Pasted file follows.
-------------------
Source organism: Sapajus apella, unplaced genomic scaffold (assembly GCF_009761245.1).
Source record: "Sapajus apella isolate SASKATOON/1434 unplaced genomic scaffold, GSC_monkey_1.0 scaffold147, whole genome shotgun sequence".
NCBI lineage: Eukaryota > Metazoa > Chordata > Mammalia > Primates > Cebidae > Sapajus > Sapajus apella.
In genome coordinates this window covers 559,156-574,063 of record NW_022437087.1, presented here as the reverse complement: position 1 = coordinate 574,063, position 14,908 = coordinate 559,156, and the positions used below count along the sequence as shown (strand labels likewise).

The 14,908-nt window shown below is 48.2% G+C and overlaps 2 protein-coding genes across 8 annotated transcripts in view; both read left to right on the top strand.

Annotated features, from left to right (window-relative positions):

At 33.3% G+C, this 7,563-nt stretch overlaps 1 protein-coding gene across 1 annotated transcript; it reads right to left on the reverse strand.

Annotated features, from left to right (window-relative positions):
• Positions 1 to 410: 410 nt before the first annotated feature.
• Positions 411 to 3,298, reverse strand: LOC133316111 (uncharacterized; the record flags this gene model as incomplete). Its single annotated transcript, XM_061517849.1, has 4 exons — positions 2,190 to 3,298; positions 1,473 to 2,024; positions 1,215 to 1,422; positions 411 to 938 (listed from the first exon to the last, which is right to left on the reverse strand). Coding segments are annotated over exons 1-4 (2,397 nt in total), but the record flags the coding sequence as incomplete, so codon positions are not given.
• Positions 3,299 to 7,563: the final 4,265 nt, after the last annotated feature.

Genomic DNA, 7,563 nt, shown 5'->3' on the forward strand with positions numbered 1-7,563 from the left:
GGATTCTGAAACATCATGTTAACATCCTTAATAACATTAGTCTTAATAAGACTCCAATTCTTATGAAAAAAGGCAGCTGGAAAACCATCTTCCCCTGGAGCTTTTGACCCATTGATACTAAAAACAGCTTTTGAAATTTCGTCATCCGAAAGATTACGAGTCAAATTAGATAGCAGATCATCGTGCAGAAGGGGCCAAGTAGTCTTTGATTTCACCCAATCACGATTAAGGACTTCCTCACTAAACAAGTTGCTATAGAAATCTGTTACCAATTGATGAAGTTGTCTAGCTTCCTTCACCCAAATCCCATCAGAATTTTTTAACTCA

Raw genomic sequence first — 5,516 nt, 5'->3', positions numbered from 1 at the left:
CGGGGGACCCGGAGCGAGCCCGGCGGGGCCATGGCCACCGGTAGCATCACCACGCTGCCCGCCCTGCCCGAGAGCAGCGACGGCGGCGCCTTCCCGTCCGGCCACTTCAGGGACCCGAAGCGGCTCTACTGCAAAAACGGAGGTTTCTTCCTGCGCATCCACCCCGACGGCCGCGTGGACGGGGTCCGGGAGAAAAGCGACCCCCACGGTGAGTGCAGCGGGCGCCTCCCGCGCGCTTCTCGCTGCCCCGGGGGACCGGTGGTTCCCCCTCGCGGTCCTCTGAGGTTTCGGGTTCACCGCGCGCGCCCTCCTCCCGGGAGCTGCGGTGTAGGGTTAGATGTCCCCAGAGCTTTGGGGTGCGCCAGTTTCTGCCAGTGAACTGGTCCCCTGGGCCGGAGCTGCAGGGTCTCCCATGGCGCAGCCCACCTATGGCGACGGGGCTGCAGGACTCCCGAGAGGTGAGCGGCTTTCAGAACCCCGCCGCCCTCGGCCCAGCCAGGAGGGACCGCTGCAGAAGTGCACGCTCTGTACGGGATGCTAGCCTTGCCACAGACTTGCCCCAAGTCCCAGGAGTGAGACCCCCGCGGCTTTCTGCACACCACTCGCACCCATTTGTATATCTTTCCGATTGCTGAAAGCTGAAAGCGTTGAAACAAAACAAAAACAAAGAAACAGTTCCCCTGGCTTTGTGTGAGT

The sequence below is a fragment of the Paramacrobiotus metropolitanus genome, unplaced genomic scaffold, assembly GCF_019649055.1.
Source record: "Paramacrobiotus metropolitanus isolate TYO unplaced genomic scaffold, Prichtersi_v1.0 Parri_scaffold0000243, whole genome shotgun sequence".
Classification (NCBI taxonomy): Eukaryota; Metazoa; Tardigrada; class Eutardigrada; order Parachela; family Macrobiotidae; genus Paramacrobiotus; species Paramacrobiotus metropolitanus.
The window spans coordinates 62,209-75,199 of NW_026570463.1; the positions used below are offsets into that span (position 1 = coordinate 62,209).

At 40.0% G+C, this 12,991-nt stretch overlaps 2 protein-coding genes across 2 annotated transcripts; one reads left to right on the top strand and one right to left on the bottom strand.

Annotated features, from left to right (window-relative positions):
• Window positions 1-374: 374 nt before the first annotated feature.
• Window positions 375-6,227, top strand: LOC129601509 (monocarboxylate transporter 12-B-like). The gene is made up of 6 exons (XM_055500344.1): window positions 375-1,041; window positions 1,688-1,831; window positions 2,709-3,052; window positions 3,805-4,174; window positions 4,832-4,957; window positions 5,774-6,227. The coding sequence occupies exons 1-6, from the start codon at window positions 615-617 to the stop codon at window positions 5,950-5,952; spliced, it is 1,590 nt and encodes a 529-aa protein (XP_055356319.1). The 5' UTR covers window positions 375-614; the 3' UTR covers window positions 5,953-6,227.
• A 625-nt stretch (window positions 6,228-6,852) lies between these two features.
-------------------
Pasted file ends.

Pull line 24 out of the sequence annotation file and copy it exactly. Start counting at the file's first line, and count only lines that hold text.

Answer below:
• A 625-nt stretch (window positions 6,228-6,852) lies between these two features.